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5 December 2013 11:26 am ,
Vol. 342 ,
At age 30, Dutch biologist Freek Vonk has built up a respectable career as a snake scientist. But in his home country,...
Since arriving on the island of Guam in the 1940s, the brown tree snake ( Boiga irregularis ) has extirpated native...
An animal rights group known as the Nonhuman Rights Project filed lawsuits in three New York courts this week in an...
Researchers have been hot on the trail of the elusive Denisovans, a type of ancient human known only by their DNA and...
Thousands of scientists in the Russian Academy of Sciences (RAS) are about to lose their jobs as a result of the...
Dyslexia, a learning disability that hinders reading, hasn't been associated with deficits in vision, hearing, or...
Exotic, elusive, and dangerous, snakes have fascinated humankind for millennia. They can be hard to find, yet their...
Researchers have sequenced and analyzed the first two snake genomes, which represent two evolutionary extremes. The...
- 5 December 2013 11:26 am , Vol. 342 , #6163
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Embryonic Stem Cells Appear Safe, May Help Eye Disease
23 January 2012 5:33 pm
In the first published results from a clinical trial using human embryonic stem cells, two legally blind patients who received an injection of hESC-derived cells in one eye have experienced no harmful side effects and appear to have slightly better vision. Although the result is preliminary, it is an important milestone for the struggling hESC field.
Since their discovery 13 years ago, hESCs have shown great promise for treating diseases, but they have also been dogged by safety issues and ethical concerns because deriving the cells often destroys human embryos. In the only ongoing clinical trials involving hESCs, the biotechnology company Advanced Cell Technology (ACT) of Marlborough, Massachusetts, derived a type of cell called retinal pigment epithelium (RPE), which sustains the retina's light-sensing photoreceptors. Collaborators at the University of California, Los Angeles, then used these cells to treat an elderly woman who has dry age-related macular degeneration and a woman in her 50s who has Stargardt macular dystrophy, a rare inherited disease. The researchers injected 50,000 RPE cells suspended in a solution under the retina in one eye of each patient.
Four months after receiving the treatment, the patients have not developed any tumors or abnormal growths that have sometimes been seen in animals receiving hESC-derived cells, the team reports online today in The Lancet. The patients, who received immune-suppressing drugs for 12 weeks to prevent their bodies from attacking the cells, also have not shown inflammation or other signs of rejecting the cells.
The researchers detected RPE cells in the eye of the patient with Stargardt disease but not in the patient with age-related macular degeneration. However, both women's vision seemed to improve, particularly in the patient with Stargardt. She went from seeing only hand movements to being able to read a few letters on an eye chart. The authors caution, however, that measuring small visual improvements is difficult and that they can't say for sure that the changes were not the result of the immune-suppressing drugs or a placebo effect.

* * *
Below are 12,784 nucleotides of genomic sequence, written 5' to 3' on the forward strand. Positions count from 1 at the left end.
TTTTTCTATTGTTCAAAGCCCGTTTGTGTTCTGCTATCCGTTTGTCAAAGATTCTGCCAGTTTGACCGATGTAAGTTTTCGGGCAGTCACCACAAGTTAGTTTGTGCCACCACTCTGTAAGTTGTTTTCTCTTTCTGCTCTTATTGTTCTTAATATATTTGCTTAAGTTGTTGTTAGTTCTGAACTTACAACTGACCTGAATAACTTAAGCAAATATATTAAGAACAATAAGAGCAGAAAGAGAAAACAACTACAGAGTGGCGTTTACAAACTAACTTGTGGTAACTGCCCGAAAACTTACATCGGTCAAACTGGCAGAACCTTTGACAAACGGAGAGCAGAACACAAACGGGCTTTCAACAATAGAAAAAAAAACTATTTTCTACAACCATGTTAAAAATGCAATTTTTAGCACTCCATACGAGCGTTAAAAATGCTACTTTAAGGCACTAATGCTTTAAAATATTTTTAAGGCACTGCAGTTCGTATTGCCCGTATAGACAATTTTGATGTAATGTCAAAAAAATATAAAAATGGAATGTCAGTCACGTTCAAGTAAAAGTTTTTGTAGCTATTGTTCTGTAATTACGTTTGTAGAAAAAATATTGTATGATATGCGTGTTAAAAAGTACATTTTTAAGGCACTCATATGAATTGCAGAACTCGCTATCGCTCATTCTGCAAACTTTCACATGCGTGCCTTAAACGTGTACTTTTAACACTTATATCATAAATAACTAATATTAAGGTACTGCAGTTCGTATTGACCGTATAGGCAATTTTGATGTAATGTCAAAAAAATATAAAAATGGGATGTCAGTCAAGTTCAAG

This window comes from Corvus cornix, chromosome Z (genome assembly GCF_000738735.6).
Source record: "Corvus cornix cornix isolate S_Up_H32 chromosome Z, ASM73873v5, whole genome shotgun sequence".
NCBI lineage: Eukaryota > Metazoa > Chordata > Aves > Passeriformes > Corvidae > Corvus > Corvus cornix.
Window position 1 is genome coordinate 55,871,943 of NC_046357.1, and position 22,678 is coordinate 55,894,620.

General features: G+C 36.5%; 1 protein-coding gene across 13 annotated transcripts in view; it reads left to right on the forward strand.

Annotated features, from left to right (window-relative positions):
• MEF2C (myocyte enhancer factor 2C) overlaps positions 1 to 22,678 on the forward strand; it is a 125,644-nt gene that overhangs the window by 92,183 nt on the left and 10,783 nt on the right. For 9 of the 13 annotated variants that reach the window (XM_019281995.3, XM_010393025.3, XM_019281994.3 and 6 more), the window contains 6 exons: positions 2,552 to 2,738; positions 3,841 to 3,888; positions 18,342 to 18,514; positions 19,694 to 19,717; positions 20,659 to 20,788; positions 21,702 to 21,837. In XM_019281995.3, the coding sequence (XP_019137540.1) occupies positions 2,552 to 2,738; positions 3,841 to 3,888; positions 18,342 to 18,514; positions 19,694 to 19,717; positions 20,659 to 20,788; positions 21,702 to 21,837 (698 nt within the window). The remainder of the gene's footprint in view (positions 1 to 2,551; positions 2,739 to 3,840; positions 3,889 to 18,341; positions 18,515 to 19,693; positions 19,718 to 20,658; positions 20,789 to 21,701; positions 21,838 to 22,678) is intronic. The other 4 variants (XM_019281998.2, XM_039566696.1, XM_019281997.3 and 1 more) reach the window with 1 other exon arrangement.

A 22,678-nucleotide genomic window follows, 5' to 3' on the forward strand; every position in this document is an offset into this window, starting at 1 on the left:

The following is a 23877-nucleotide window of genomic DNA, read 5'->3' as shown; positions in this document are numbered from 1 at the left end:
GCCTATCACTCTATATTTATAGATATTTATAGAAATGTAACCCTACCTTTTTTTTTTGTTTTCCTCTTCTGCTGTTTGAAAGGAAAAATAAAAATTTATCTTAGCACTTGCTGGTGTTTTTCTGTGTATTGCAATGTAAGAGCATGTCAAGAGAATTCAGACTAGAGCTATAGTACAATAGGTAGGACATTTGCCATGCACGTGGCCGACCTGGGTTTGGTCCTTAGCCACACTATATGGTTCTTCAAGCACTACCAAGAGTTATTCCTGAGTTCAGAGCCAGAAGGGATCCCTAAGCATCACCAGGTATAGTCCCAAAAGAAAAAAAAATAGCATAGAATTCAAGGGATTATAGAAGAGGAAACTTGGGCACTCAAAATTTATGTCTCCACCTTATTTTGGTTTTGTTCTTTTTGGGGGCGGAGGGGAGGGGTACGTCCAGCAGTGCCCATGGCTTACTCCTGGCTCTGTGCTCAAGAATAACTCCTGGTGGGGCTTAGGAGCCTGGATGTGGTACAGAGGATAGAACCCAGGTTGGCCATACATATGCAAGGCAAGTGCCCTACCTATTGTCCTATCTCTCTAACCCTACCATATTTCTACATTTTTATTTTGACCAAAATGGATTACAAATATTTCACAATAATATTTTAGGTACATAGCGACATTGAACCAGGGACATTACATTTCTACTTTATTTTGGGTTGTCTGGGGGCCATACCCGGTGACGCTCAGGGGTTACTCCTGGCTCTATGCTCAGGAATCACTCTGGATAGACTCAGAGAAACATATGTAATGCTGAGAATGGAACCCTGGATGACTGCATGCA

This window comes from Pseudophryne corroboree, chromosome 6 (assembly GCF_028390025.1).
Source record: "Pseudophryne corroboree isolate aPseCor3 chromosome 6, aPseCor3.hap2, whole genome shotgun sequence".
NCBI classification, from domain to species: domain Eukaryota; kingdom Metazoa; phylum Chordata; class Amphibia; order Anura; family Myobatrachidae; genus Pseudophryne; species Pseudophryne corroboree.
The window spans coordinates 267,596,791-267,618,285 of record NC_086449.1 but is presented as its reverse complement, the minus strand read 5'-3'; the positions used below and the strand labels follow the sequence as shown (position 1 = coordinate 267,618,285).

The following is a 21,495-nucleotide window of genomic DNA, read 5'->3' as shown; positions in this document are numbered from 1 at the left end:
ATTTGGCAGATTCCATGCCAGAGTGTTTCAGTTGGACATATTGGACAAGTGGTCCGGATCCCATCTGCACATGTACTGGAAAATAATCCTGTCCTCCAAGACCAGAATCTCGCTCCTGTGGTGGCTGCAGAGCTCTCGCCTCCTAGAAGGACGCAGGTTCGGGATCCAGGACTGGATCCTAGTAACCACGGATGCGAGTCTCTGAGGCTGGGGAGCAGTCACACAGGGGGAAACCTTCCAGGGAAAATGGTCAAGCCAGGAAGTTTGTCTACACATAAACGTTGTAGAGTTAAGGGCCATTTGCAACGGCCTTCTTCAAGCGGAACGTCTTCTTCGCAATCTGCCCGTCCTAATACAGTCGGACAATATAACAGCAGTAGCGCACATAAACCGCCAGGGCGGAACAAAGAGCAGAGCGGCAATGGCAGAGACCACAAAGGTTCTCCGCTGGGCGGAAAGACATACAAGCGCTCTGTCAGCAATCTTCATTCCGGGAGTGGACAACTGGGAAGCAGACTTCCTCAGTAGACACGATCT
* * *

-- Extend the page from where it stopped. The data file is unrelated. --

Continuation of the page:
"It's a long time coming. It's rewarding to finally see years and years of research translated to the bedside," says Robert Lanza, CEO of ACT.
Other hESC researchers welcome the report but caution that the study was very small and designed only to test the safety of the procedure. "This is a major milestone that will offer tremendous encouragement to the field and [that] promises hope for many families," stem cell researcher George Daley of Harvard Medical School in Boston writes in an e-mail. "But these are still very early days, and we have much more to learn about the safety and effectiveness of this new treatment before we can claim success."
Peter Coffey of University College London's Institute of Ophthalmology, who is working on a similar treatment for macular degeneration, says the safety results look "very good." An immune reaction is less likely in the eye than in other sites in the body, and animal studies have suggested the RPE treatment should be safe. But "you never know until you go into the clinical setting," Coffey says. He declined to comment on effectiveness of the treatment until the trial is completed.
Coffey is part of a trial sponsored by the drug company Pfizer awaiting approval in the United Kingdom that will slip a patch of hESC-derived RPE cells under the retina instead of injecting them in a liquid suspension. "We think it will work better" because RPE cells naturally form a single-cell layer, like a carpet, Coffey says.
The ACT trial continues: Collaborators in the United Kingdom treated a third patient Friday. The company plans to inject various doses of the cells into a total of 12 patients in each trial. "Things will accelerate" now that the treatment appears to be safe, Lanza says. If the trials go well, the company will then seek to treat younger patients who should benefit more from the treatment.
Supporters of hESC research were devastated last November when Geron, the California biotech that was conducting the first-ever trial using hESCs-derived cells to treat spinal cord injury, announced that it was halting the trial for financial reasons. At the time, the treatment appeared safe, but the company had not seen evidence of improvement in the patients. Geron is still following the five patients it treated but has not yet published any results.